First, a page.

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EXECUTIVE SUMMARY s Finding 10. Performance measures to determine the effectiveness of maintenance and repair expenditures have not been developed within the federal government. Thus, it is difficult to identify best practices for facilities maintenance and repair programs across or within federal agencies. Finding 11. Based on the information available to the committee, federal condi- tion assessment programs are labor intensive, time consuming, and expensive. Agencies have had limited success in making effective use of the data they gather for timely budget development or for the ongoing management of facilities. Finding 12. Organizational downsizing has forced facilities program managers to look increasingly to technology solutions to provide facilities-related data for decision making and for performing condition assessments. Finding 13. Existing sensor and microprocessor technologies have the potential to monitor and manage a range of building conditions and environmental param- eters, but, for economic and other reasons, they have not been widely deployed. Finding 14. Training for staff is a key component of effective decision making, condition assessments, and the development of maintenance and repair budgets. Finding 15. Only a limited amount of research has been done on the deteriora- tion/failure rates of building components or the nonquantitative implications of building maintenance (or lack thereof). This research is necessary to identify ef- fective facilities management strategies for achieving cost savings, identifying cost avoidances, and providing safe, healthy, productive work environments. Finding 16. Greater accountability for the stewardship of facilities is necessary at all levels of the federal government. Accountability includes being held respon- sible for the condition of facilities and for the allocation, tracking, and effective use of maintenance and repair funds. The committee recommends that the government take the following actions (which are not in any particular order of priority). RECOMMENDATIONS Recommendation 1. The federal government should plan strategically for the maintenance and repair of its facilities in order to optimize available resources, maintain the functionality and quality of federal facilities, and protect the public's investment. A recommended strategic framework of methods, practices, and strat- egies for the proactive management and maintenance of the nation's public assets is summarized on Figure ES-1 (Findings 1 and 2~.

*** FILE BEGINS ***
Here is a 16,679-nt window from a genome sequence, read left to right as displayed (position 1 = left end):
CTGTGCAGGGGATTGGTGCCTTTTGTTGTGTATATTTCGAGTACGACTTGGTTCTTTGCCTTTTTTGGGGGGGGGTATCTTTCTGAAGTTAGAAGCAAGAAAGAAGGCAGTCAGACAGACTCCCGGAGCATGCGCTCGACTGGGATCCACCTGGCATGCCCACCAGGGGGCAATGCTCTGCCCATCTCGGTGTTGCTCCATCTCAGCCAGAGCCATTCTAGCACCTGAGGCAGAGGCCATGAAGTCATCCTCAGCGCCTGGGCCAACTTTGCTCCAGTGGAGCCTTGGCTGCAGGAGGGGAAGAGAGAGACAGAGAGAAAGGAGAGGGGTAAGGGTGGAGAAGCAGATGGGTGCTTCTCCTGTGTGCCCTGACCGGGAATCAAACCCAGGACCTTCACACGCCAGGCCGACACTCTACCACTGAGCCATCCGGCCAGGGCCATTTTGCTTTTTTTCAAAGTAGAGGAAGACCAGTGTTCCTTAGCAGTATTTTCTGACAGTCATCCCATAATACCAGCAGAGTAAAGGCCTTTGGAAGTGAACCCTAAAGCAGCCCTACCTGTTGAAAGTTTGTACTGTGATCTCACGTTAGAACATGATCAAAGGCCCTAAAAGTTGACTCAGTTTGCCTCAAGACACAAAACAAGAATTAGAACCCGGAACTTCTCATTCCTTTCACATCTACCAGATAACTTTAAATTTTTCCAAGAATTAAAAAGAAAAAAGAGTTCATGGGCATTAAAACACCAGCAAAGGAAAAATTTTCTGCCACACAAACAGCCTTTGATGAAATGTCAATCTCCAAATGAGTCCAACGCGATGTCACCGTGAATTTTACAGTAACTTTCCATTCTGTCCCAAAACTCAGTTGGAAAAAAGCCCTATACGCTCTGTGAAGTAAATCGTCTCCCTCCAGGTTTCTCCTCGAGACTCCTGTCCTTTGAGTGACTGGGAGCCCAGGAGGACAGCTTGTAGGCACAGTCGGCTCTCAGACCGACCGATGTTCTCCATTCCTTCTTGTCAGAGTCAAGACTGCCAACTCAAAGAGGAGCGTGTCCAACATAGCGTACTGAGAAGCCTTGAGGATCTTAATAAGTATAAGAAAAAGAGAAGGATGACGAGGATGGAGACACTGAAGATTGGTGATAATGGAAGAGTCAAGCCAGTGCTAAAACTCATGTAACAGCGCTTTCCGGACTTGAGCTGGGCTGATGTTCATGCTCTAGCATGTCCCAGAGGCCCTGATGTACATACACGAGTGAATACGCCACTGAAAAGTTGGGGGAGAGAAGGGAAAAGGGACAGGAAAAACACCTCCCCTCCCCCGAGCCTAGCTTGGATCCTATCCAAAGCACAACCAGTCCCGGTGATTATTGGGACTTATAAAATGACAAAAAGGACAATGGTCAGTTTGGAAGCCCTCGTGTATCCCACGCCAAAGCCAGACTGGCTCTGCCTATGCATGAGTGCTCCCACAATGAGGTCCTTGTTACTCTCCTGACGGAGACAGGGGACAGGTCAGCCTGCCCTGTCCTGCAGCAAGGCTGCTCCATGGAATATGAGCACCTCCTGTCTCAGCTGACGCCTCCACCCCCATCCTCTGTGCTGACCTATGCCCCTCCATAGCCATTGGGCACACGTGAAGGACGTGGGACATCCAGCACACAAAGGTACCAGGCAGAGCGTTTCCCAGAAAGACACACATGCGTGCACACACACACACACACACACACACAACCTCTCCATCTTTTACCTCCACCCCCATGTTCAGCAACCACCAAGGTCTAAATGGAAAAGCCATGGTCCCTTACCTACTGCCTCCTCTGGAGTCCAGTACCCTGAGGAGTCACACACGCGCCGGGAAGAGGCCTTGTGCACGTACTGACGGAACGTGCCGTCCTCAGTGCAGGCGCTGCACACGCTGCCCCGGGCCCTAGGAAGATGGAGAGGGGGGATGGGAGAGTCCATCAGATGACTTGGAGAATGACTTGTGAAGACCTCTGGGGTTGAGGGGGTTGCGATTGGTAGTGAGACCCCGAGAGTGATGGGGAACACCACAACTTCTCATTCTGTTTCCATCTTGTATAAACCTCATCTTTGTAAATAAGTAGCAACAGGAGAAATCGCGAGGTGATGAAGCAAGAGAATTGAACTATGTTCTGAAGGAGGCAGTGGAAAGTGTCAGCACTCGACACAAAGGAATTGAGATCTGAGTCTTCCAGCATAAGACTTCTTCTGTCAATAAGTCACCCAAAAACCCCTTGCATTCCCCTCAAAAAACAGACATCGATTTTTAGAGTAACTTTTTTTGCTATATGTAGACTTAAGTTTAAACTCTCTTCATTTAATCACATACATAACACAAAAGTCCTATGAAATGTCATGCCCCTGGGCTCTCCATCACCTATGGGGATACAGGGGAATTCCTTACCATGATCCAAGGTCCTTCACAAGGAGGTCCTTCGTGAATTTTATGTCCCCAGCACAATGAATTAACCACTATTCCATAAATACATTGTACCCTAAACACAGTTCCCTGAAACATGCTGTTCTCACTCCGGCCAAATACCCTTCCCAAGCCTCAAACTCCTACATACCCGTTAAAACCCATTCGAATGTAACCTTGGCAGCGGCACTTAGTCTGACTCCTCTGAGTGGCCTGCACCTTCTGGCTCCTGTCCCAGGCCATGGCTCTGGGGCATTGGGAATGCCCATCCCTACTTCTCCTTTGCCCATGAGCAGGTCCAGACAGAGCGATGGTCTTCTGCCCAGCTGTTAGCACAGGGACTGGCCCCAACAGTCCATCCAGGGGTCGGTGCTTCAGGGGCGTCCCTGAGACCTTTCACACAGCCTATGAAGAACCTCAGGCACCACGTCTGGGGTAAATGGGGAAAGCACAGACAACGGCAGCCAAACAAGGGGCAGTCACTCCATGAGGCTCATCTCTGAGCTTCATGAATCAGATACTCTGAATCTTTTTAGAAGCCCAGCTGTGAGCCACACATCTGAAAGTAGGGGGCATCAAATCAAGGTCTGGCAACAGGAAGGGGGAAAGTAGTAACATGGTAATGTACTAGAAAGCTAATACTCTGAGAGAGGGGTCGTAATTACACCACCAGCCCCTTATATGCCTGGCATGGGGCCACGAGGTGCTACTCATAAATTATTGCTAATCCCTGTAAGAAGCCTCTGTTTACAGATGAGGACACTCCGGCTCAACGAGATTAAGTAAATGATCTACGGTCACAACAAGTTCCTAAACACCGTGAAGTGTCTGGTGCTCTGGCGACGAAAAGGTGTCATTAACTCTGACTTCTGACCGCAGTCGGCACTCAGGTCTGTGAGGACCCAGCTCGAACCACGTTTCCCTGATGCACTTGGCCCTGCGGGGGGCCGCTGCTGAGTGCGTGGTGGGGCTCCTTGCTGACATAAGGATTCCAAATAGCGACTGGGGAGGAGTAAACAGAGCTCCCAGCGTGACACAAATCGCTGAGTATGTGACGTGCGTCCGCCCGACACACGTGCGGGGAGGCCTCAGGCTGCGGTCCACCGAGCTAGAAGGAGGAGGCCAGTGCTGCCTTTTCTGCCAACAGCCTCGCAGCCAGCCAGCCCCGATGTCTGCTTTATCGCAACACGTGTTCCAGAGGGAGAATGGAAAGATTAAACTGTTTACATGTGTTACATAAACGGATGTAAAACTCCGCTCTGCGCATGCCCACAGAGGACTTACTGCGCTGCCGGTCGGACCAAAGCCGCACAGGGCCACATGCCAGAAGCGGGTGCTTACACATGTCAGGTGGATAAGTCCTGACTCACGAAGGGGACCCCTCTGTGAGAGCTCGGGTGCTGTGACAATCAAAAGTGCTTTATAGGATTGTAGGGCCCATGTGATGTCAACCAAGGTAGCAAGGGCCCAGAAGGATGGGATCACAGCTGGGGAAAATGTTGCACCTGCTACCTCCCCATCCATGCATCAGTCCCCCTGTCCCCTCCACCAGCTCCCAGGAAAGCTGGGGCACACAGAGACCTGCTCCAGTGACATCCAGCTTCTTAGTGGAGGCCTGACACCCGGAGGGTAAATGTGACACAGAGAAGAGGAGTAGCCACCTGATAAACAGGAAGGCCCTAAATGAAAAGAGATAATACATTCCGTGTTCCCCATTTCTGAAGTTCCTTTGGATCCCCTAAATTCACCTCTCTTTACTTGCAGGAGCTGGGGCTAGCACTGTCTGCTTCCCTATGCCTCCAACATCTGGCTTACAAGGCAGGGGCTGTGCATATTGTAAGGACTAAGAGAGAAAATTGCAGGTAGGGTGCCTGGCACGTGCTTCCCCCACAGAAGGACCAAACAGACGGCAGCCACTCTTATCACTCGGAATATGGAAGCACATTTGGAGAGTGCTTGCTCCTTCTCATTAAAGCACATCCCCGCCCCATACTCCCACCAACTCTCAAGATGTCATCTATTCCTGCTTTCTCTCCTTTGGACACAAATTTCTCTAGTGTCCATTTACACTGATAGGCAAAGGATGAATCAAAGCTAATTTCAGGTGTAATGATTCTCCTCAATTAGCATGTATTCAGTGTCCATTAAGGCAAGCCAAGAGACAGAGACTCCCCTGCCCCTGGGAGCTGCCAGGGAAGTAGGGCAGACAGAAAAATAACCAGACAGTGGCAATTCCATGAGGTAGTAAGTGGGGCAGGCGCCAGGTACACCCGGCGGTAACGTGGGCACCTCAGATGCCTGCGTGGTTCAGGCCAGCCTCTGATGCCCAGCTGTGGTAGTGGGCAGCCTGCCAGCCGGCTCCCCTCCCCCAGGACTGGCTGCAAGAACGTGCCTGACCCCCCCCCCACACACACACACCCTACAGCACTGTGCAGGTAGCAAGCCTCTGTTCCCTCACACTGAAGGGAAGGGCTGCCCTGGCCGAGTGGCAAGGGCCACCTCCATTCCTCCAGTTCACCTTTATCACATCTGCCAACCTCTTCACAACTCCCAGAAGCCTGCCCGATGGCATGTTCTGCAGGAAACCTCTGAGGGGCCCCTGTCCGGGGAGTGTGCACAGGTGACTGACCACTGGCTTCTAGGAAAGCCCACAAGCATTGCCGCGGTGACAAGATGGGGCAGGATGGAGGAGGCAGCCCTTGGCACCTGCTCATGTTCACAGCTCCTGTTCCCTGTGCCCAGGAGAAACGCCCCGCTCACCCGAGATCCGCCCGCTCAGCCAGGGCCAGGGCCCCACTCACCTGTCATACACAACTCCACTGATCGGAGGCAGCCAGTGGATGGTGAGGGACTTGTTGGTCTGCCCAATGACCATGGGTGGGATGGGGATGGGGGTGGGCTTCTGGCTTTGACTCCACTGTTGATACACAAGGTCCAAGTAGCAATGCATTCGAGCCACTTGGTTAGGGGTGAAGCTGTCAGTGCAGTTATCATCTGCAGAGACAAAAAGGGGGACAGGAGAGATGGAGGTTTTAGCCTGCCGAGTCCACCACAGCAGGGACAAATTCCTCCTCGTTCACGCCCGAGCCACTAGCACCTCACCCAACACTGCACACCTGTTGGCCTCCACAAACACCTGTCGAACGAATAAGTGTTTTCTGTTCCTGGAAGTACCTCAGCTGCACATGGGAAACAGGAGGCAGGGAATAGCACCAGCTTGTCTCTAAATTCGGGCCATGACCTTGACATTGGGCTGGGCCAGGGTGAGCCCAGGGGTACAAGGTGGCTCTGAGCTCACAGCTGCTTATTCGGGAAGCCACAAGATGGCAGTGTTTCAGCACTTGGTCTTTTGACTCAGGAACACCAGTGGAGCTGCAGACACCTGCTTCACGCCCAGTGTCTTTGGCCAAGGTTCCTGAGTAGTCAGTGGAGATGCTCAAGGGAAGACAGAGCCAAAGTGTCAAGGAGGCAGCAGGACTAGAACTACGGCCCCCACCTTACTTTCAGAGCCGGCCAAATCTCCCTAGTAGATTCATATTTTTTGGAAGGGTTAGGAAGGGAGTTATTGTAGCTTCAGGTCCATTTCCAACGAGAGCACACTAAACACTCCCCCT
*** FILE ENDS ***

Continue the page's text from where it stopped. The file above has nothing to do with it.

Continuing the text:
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6 STEWARDSHIP OF FEDERAL FACILITIES GOAL Protect and Enhance the Functionality and Quality of the Federal Facilities Portfolio FIGURE ES- 1 Strategic framework for the maintenance and repair of federal facilities.
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EXECUTIVE SUMMARY 7 Recommendation 2. The government should foster accountability for the stew- ardship of federal facilities at all levels. Facilities program managers at the agency level should identify and justify the resources necessary to maintain facilities effectively and should be held accountable for the use of these resources (Find- ings 1, 2, 3 and 16~. Recommendation 3. At the executive level, an advisory group of senior level federal managers, other public sector managers, and representatives of the non- profit and private sectors should be established to develop policies and strategies to foster accountability for the stewardship of facilities and to allocate resources strategically for their maintenance and repair (Findings 1, 2, 3 and 16~. Recommendation 4. Facility investment and management should be directly linked to agency mission. Every agency's strategic plan should include a facili- ties component that links facilities to agency mission and establishes a basis and rationale for maintenance and repair budget requests (Finding 4~. Recommendation 5. The government should adopt more standardized budgeting and cost accounting techniques and processes to facilitate tracking of mainte- nance and repair funding requests, allocations, and expenditures and reflect the total costs of facilities ownership. The committee developed an illustrative tem- plate as shown in Figure ES-2 (Findings 3, 5, 6, 7 and 16~. Recommendation 6. Government-wide performance measures should be estab- lished to evaluate the effectiveness of facilities maintenance and repair programs and expenditures (Finding 10~. Recommendation 7. Facilities program managers should be empowered to oper- ate in a more businesslike manner by removing institutional barriers and provid- ing incentives for improving cost-effective use of maintenance and repair funds. The carryover of unobligated funds and the establishment of revolving funds for nonrecurring maintenance needs should be allowed if they are justified (Findings 3 Andy. Recommendation 8. Long-term requirements for maintenance and repair expen- ditures should be managed by reducing the size of the federal facilities portfolio. New construction should be limited, existing buildings should be adapted to new uses, and the ownership of unneeded buildings should be transferred to other public or private organizations. Facilities that are functionally obsolete, are not needed to support an agency's mission, are not historically significant, and are not suitable for transfer or adaptive reuse should be demolished whenever it is cost effective to do so (Findings 2, 8 and 16~.